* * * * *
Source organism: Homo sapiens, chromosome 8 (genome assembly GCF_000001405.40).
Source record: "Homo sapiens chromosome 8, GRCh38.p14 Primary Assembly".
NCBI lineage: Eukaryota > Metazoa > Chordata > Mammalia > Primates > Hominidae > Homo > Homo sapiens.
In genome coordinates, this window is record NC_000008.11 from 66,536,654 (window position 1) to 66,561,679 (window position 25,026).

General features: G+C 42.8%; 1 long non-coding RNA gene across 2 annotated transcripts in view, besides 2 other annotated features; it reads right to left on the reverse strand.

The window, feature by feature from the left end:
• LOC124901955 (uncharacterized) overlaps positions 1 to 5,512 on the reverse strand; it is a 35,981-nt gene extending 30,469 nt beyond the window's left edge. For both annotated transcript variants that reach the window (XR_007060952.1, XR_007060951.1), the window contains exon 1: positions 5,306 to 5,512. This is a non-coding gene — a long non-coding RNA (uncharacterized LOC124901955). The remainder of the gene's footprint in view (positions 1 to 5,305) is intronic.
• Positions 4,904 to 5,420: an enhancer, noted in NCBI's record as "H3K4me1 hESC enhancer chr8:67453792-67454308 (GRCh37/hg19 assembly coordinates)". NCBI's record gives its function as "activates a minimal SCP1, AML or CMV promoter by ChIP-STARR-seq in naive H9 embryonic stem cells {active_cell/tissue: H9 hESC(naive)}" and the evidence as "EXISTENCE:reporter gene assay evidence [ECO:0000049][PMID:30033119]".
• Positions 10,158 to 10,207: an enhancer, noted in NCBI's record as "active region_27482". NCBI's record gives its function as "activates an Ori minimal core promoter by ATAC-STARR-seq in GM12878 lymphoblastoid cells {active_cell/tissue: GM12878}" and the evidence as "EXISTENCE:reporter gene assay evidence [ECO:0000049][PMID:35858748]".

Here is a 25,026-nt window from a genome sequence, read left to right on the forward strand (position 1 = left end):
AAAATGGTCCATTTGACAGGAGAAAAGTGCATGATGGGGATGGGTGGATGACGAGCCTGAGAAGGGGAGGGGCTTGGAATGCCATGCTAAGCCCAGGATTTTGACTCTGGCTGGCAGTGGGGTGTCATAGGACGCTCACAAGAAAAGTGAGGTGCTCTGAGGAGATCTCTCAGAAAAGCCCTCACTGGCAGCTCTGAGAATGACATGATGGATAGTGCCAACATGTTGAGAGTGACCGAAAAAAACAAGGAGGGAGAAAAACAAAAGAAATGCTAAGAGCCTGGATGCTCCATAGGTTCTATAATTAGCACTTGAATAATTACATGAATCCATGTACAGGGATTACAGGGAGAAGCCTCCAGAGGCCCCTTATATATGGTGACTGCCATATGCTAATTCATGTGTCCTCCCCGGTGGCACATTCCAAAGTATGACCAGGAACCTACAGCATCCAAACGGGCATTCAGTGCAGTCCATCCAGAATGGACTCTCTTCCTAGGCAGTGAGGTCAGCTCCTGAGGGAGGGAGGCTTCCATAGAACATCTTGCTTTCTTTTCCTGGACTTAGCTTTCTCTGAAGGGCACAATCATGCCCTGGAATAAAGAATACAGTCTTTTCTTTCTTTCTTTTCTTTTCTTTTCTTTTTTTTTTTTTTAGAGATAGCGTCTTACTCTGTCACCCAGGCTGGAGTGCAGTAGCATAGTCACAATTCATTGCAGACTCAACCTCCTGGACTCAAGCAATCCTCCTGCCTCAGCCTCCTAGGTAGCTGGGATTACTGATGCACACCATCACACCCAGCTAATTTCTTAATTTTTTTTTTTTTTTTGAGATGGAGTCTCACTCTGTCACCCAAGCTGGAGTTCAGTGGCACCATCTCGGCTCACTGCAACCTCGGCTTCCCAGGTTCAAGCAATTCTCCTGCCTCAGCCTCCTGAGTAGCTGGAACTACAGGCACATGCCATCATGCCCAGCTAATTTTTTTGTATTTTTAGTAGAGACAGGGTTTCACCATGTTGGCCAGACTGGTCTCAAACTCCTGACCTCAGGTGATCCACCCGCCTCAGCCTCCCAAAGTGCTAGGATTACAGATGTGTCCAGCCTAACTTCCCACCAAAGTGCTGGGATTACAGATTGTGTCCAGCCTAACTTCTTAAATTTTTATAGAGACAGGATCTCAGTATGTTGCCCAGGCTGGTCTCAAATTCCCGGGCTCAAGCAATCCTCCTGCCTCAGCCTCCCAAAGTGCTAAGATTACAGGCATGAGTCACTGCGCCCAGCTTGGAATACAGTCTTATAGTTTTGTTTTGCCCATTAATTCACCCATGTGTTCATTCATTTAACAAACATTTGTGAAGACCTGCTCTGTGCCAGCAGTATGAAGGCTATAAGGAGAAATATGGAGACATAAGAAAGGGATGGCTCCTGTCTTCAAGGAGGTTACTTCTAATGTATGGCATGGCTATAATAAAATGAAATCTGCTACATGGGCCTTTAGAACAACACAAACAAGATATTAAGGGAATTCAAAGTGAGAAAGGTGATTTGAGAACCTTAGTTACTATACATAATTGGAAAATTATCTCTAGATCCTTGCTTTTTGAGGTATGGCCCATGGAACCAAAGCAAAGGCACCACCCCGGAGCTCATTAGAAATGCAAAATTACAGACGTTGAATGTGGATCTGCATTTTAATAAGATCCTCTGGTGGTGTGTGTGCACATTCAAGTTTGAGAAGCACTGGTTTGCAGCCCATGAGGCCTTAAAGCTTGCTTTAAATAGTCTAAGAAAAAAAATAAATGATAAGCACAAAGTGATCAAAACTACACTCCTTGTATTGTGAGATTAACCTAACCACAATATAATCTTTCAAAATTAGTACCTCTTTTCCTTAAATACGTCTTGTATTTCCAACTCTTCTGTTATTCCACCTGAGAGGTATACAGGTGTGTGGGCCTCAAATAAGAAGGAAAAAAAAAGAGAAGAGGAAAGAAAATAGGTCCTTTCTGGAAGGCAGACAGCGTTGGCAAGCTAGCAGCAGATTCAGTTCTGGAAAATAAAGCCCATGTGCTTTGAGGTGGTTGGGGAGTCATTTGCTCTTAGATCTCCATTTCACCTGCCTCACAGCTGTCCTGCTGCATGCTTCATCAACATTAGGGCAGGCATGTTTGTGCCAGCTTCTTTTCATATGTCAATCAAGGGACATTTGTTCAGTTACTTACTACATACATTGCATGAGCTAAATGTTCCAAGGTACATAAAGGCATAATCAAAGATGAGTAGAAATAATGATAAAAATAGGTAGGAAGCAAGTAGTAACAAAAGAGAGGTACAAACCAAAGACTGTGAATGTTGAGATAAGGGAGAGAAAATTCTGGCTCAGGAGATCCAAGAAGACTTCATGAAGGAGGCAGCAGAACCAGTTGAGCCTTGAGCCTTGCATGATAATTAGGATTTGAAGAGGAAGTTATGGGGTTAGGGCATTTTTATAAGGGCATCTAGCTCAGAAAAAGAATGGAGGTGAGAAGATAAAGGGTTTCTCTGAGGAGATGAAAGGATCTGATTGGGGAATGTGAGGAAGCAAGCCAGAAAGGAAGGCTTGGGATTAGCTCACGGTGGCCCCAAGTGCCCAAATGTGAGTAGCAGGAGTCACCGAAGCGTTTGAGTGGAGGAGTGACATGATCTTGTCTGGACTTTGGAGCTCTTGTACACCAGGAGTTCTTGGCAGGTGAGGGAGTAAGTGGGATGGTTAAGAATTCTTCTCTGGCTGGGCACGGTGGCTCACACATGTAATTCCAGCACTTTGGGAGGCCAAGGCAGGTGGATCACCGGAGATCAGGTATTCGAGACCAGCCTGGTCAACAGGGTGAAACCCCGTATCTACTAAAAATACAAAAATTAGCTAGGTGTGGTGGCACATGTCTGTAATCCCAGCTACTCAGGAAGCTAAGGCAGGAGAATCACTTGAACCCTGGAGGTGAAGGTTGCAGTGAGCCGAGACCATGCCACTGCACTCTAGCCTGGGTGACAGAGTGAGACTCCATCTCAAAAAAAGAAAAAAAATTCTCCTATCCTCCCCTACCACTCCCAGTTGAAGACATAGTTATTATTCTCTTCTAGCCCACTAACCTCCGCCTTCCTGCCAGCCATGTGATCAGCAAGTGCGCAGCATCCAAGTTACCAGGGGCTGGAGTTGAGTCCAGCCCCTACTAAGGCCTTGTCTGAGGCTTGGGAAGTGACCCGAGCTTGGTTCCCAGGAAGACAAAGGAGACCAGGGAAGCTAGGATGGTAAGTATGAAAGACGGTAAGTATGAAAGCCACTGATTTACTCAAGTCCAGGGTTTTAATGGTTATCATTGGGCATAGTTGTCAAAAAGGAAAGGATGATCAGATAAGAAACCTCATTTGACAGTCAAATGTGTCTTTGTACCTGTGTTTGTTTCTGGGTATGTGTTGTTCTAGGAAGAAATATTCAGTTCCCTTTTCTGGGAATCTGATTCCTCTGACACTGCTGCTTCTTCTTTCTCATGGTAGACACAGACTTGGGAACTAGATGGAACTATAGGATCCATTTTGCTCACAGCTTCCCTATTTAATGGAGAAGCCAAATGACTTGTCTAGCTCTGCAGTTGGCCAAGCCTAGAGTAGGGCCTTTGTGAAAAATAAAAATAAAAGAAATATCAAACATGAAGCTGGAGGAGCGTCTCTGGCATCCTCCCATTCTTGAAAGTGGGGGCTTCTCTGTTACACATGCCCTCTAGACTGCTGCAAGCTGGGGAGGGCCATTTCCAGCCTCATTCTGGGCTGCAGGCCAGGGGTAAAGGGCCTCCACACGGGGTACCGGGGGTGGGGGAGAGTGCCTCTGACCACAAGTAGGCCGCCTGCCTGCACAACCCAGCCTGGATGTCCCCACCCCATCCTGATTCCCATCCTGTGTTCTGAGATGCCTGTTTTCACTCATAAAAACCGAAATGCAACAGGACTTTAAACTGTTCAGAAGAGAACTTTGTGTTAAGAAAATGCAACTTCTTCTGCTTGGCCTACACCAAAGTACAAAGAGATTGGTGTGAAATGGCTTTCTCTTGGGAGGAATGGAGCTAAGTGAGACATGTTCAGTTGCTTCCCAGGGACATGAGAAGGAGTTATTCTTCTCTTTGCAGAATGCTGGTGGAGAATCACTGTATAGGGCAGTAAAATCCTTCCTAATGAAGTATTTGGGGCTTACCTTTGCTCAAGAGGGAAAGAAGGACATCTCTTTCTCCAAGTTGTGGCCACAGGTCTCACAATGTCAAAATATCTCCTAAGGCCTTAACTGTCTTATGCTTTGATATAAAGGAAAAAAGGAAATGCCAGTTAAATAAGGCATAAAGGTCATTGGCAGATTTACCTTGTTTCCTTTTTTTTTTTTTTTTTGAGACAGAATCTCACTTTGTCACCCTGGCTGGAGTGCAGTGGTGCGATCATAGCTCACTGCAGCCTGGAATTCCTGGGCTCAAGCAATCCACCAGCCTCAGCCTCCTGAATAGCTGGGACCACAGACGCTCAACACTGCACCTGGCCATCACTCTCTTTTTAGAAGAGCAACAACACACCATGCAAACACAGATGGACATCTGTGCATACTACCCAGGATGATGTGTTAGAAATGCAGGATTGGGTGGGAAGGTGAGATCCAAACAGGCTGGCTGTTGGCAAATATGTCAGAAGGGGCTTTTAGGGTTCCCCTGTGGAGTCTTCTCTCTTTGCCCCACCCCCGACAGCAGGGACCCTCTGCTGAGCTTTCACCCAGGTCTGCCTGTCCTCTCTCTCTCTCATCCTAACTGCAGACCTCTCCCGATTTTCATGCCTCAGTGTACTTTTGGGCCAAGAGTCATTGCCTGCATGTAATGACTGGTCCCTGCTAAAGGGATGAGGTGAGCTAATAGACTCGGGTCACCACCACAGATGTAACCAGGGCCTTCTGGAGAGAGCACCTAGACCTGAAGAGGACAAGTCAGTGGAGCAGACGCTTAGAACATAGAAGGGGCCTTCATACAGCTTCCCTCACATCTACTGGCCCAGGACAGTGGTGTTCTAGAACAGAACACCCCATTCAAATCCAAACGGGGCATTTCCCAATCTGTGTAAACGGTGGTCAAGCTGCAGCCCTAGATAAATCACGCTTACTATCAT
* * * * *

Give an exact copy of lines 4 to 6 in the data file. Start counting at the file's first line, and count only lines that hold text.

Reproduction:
In genome coordinates, this window is record NC_000008.11 from 66,536,654 (window position 1) to 66,561,679 (window position 25,026).

General features: G+C 42.8%; 1 long non-coding RNA gene across 2 annotated transcripts in view, besides 2 other annotated features; it reads right to left on the reverse strand.

The window, feature by feature from the left end: